Mechanical chest compression machines for cardiac arrest

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Review question

We reviewed which method of chest compressions (applying the traditional hand technique versus using a machine) resulted in more lives saved during cardiopulmonary resuscitation (CPR) for cardiac arrest.


‘Sudden cardiac arrest’ occurs when someone’s heart stops beating unexpectedly. Cardiopulmonary resuscitation, referred to as CPR, involves rhythmical pushing on the chest of a cardiac arrest victim to provide forward blood flow. This can keep blood flowing to the victim’s vital organs while the heart is not pumping. CPR has been shown to improve the chance that the heart will restart and the victim will survive. Machines have been developed to take over this chest pumping action using automated pistons, pneumatic vests, or band-like mechanisms. The theory is that these machines should be able to provide a more effective pumping action than is seen in humans because the machines do not pause or get tired. Furthermore, they provide consistent pressure and timing of each chest compression in line with latest evidenced-based practice. Some preliminary studies using these machines have shown that they are easy to use and can save people with cardiac arrest. This is an update of the Cochrane Review on mechanical chest compression devices originally published in 2011 and updated last in 2014.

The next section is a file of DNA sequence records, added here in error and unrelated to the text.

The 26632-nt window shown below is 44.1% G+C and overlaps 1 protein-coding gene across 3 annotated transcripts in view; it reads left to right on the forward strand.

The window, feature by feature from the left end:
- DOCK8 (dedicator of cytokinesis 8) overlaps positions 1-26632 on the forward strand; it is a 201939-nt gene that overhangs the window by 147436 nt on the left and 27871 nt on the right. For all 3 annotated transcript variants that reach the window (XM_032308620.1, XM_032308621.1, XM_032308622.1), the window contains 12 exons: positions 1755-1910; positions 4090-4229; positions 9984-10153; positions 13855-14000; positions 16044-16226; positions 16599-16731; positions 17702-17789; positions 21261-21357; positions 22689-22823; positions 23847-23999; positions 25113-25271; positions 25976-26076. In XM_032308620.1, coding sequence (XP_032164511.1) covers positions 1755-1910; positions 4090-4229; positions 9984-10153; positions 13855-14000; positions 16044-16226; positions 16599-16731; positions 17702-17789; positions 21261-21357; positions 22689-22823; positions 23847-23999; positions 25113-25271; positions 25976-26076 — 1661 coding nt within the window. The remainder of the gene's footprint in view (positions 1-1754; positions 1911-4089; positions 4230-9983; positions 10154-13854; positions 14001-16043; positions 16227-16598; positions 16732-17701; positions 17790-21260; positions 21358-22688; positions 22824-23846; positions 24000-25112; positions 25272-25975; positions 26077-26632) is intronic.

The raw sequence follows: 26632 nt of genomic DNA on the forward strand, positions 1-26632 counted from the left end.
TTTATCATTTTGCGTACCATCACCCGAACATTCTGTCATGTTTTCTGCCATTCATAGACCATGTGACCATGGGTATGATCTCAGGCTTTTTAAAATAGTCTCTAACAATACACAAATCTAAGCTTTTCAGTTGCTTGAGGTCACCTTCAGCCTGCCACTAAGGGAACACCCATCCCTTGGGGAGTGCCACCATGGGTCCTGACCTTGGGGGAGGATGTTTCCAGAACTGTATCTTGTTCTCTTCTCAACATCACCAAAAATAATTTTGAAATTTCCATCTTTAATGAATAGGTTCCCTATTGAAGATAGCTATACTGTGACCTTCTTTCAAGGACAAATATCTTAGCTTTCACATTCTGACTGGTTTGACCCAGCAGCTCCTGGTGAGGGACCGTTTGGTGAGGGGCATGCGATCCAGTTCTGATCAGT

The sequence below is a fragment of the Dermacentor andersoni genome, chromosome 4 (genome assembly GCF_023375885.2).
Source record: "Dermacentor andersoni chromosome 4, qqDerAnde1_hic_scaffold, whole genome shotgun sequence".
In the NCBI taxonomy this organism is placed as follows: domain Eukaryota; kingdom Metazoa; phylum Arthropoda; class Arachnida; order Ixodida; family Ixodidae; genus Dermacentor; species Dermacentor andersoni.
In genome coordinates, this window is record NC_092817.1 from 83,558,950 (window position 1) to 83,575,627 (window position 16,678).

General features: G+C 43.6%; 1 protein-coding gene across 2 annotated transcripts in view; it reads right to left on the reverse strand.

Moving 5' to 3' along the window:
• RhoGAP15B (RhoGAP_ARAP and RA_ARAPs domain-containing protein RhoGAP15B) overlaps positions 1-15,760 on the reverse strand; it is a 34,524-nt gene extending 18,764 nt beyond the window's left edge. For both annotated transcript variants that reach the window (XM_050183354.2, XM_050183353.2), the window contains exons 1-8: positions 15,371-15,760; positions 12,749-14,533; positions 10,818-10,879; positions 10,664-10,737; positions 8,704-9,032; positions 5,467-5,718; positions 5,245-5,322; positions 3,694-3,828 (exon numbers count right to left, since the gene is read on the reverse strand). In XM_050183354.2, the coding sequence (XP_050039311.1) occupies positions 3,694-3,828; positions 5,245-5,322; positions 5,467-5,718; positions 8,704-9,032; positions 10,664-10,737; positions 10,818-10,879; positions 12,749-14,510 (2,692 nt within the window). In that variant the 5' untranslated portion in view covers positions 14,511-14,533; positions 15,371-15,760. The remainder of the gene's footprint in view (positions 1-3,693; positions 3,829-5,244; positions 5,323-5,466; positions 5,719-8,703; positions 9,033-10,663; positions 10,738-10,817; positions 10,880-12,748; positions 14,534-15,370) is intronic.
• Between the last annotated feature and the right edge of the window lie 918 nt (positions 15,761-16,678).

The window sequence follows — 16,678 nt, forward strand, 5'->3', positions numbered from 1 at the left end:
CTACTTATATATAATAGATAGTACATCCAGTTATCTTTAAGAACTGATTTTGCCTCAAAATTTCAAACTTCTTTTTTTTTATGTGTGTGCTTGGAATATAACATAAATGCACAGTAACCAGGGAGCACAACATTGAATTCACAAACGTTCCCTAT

Study characteristics

The evidence is current to August 2017. We searched the literature and found a total of 2554 citations that were potentially relevant. After reviewing each of these, we found 11 articles describing clinical trials that could help us answer our question. Taken together, these trials included 12,944 adult participants who suffered cardiac arrest either in-hospital or out-of-hospital. The newest studies identified in this update are larger and of higher quality than those that had been identified in prior versions of this review. Several studies were sponsored by device manufacturers.

Key results

We found that available studies have important differences from one another. The most important differences were the type of mechanical device studied and the type of CPR protocol provided for patients assigned to the manual chest compression group. These differences make comparisons across studies challenging. Some studies reported improvements in rate of survival for patients treated with mechanical chest compressions compared to patients treated with manual chest compressions, while others reported no difference or even suggested harm associated with mechanical chest compressions. When considering all of the identified studies together, it seems like mechanical chest compression devices probably have a very similar effect on survival when compared with high-quality manual chest compressions.

Quality of evidence

With the inclusion of several large studies, the overall quality of evidence has improved considerably, and now may be considered to be of low to moderate quality.